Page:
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UPDATED | 'A true hero': Family speaks out at sentencing of John Hetland's killer
MURDER OF OFFICER HETLAND

UPDATED | 'A true hero': Family speaks out at sentencing of John Hetland's killer

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RACINE — Dalquavis Ward is going away for life.

John Hetland

Hetland

On Friday, the man convicted of killing beloved longtime Racine Police Officer John Hetland was sentenced to life in prison with no chance of parole.

Judge Timothy Boyle handed down the sentence to Ward less than three months after the 27-year-old was found guilty on Sept. 25.

Ward was convicted of first-degree intentional homicide in the shooting death of Hetland, who was 49 years old at the time of his death and a 24-year veteran of the RPD. Ward was additionally convicted of armed robbery and possession of a firearm by a felon.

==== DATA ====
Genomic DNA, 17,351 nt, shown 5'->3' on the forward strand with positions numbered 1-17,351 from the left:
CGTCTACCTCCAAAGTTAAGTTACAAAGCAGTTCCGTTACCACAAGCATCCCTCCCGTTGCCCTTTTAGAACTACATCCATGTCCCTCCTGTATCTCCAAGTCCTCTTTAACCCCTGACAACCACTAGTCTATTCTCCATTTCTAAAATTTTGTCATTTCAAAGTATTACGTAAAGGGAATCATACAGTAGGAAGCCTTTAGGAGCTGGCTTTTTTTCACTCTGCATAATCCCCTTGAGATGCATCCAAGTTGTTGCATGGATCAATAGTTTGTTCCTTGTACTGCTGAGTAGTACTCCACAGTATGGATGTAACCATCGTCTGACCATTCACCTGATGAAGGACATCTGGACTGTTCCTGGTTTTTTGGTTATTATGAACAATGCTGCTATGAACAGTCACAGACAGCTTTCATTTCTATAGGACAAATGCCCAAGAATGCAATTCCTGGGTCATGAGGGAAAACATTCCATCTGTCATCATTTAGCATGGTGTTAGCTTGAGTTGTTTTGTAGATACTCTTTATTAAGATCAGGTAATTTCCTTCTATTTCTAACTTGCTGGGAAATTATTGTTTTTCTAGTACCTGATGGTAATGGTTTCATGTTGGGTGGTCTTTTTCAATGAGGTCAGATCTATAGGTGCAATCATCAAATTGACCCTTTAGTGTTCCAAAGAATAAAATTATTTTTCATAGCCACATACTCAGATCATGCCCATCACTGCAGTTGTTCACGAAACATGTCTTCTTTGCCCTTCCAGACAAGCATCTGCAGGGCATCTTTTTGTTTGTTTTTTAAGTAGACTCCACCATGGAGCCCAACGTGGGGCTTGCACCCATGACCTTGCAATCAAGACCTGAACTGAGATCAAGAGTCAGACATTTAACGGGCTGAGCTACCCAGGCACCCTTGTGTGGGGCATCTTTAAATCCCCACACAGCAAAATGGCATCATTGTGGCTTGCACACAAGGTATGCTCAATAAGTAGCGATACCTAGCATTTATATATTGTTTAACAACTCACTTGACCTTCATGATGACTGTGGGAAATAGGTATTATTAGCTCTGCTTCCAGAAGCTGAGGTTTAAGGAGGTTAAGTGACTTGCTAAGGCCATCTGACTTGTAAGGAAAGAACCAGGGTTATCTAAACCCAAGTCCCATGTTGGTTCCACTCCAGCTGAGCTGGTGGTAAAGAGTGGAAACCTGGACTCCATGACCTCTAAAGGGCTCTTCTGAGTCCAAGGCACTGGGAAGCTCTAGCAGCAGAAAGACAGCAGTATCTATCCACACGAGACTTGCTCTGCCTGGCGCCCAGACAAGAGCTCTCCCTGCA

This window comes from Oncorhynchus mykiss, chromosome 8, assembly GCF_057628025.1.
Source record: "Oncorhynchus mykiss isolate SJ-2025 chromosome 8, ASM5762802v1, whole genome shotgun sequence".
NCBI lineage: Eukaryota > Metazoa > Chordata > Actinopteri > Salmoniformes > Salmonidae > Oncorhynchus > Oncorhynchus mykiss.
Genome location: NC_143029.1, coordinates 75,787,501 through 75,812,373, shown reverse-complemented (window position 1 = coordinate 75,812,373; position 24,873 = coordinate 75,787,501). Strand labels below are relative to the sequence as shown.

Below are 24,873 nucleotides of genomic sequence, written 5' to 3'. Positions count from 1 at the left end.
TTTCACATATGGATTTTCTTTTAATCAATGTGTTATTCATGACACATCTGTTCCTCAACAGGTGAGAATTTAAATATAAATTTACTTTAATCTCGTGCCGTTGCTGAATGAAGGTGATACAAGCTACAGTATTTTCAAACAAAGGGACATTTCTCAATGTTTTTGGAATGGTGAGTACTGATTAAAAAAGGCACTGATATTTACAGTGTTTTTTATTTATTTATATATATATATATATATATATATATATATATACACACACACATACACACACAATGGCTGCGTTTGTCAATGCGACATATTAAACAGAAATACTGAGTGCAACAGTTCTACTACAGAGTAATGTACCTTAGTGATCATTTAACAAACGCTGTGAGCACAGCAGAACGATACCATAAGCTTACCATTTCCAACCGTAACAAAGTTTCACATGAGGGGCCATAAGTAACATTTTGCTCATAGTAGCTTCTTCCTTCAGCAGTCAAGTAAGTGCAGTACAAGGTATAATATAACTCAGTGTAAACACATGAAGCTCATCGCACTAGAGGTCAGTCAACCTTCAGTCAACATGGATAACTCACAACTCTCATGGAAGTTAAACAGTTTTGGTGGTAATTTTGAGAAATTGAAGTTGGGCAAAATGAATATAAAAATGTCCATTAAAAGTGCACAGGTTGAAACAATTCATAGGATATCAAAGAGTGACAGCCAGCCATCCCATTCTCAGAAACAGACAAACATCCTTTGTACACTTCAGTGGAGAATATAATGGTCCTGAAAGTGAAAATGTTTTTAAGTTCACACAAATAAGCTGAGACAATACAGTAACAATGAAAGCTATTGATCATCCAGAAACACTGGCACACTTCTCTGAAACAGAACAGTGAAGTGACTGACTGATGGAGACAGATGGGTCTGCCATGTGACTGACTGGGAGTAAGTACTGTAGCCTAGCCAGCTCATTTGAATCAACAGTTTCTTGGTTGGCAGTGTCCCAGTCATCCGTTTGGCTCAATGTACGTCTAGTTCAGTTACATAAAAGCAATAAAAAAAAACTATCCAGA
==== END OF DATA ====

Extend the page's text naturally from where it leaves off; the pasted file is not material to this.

Family members speak out

Hunter Hetland was just 15 years old when his father was murdered. His sister, Brooke, was just 8.

“My sister and I have no father to look up to at this point in our lives,” Hunter told the court.

Hunter added his father would not be there to cheer him on as he accepted his high school diploma and many other life events.

He lamented the many lost teaching moments that arise from a close father-son relationship and noted he would have to teach himself.

Hunter said he could not forgive Ward at this point and added that Ward’s own poor choices were responsible for where he ended up in life.